Conservation Conversations are public research dialogues pairing professionals in the field and exemplifying the goal of “Cultures of Conservation,” a five-year curricular initiative funded by the Andrew W. Mellon Foundation.

On Tuesday, March 15 at 6 pm, Gabrielle Berlinger will speak on “A Multiplicity of Voices: The Structure of Preservation at the Lower East Side Tenement Museum.” David Favaloro will comment.


Gabrielle A. Berlinger is Assistant Professor of American Studies and Folklore and Tanenbaum Fellow of American Jewish Studies at the University of North Carolina at Chapel Hill. She was the Andrew W. Mellon Postdoctoral Fellow in Cultures of Conservation at Bard Graduate Center from 2013–2015. Trained as a folklorist, she studies the aesthetic expression of culture in everyday life with particular focus on vernacular architecture and ritual practice. She received her MA and PhD from Indiana University, Bloomington, in the Department of Folklore and Ethnomusicology.

David Favaloro is Director of Curatorial Affairs at the Lower East Side Tenement Museum. He is primarily responsible for interpreting the history of the tenements at 97 and 103 Orchard Street, with an emphasis on research and exhibit development. He also oversees the museum’s preservation, conservation, and collections management programs. He received his MA in Public History from the University of Massachusetts, Amherst.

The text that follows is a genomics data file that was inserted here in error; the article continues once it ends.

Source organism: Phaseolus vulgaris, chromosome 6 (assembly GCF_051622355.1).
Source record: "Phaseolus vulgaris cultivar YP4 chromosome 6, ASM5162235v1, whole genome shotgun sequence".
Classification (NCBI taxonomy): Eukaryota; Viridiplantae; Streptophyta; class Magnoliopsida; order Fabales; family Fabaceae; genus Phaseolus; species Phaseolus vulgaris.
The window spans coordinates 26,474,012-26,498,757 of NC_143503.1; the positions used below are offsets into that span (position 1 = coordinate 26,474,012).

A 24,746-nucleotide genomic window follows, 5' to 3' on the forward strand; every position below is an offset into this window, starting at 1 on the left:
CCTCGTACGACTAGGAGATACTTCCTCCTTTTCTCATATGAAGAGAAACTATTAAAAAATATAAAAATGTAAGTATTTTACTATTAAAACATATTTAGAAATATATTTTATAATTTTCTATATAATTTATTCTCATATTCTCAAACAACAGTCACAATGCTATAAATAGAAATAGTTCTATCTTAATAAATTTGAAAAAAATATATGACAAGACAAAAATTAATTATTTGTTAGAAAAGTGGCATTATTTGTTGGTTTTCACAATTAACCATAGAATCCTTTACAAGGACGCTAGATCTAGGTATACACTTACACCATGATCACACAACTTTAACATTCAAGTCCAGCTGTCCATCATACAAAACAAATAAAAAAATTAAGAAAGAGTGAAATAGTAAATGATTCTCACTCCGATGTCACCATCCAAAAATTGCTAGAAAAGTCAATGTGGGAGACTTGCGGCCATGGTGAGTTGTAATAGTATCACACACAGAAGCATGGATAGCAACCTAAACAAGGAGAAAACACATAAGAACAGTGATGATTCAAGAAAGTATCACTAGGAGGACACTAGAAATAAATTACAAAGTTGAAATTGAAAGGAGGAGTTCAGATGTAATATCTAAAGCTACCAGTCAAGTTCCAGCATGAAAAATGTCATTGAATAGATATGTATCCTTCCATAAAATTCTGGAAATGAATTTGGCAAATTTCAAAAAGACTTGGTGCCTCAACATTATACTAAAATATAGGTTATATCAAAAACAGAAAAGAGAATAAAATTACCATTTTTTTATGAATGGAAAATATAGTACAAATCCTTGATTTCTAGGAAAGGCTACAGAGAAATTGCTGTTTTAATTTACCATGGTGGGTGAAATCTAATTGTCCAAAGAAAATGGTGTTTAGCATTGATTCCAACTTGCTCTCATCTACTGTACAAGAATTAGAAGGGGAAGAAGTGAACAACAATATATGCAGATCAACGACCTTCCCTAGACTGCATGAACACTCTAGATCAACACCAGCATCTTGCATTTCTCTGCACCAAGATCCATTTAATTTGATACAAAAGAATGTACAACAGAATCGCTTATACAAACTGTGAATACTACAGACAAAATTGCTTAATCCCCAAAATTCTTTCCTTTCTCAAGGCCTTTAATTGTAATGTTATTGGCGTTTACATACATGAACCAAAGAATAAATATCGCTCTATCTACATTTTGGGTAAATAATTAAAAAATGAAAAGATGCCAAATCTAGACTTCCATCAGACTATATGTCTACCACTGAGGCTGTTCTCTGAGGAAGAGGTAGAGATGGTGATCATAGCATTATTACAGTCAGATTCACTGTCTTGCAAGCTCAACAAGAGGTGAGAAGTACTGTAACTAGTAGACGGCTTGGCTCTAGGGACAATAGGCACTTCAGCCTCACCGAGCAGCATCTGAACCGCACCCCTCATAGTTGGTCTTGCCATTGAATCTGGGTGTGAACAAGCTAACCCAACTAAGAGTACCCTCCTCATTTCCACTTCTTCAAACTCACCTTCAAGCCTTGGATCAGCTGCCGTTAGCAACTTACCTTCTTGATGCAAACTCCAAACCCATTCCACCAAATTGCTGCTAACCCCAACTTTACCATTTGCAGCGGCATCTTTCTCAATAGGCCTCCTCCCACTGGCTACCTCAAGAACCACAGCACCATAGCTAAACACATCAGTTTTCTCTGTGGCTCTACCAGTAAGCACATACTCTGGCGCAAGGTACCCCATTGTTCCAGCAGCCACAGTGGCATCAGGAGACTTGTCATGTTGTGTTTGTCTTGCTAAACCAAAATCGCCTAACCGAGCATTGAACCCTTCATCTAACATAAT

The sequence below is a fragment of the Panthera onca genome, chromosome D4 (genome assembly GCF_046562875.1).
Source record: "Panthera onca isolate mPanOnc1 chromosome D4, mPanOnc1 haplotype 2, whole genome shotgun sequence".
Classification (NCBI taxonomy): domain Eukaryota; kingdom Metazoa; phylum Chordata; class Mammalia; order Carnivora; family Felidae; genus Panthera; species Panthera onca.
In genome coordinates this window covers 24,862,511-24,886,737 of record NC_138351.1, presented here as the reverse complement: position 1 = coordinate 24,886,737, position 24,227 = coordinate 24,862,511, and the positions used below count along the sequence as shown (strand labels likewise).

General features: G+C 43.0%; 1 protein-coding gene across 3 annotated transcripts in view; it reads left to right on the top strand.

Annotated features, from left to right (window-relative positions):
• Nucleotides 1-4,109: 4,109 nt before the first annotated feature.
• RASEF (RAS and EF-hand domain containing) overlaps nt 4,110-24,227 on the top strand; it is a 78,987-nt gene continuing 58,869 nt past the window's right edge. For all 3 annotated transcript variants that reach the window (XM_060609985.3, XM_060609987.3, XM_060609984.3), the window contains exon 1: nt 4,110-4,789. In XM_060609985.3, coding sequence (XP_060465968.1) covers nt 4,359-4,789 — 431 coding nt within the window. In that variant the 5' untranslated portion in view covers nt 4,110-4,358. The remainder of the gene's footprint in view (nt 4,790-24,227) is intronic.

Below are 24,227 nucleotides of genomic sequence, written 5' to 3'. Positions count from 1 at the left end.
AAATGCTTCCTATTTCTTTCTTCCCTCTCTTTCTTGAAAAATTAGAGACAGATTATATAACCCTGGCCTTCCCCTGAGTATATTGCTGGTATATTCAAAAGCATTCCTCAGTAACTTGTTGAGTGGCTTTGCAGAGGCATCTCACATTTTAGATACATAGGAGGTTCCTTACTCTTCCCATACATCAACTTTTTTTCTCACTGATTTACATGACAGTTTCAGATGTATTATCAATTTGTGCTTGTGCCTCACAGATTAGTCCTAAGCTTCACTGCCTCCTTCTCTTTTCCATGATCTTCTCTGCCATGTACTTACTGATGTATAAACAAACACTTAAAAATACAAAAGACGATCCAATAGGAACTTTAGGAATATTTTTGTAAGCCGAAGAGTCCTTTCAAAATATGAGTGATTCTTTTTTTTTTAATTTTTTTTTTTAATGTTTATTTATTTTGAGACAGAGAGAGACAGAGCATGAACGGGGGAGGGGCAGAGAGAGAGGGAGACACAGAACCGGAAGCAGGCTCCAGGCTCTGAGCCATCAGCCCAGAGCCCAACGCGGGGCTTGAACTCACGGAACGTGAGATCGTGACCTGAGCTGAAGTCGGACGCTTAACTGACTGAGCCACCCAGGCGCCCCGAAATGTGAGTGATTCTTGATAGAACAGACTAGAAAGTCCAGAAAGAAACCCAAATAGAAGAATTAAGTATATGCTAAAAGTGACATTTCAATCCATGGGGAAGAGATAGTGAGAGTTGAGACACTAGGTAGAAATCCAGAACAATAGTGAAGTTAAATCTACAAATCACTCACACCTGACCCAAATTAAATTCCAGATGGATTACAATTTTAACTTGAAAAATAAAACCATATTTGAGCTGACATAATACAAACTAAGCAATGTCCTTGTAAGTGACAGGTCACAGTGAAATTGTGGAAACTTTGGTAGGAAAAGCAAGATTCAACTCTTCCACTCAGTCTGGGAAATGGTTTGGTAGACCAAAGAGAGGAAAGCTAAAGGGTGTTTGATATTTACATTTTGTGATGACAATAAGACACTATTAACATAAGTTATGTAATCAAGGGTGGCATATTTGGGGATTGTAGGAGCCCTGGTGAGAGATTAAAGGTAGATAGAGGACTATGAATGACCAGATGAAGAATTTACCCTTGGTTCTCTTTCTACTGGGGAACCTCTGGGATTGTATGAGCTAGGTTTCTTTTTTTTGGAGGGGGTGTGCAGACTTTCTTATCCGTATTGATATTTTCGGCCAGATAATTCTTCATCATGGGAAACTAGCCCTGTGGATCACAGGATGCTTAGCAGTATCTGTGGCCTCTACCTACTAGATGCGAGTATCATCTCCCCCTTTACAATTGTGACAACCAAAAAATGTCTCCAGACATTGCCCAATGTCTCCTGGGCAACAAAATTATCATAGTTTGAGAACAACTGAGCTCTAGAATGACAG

How do we measure the success of an historic house museum? By the degree to which the historic structure is physically preserved? By the number of people who visit each year? By the sense of “authenticity” that the visitor experiences? By the breadth of information imparted by the building’s history? All of these factors—conservation achievements, public attendance, affective impact, and educational value—are implicated in the quest to understand an historic house museum’s success, which begs the question, “What is the purpose of this historic house museum?” This presentation explores the relationship between the historic preservation of a 150-year-old tenement building-turned-museum, and the goals of the curators, conservators, historic preservation architects, and educators who have created and continue to re-create the museum experience within.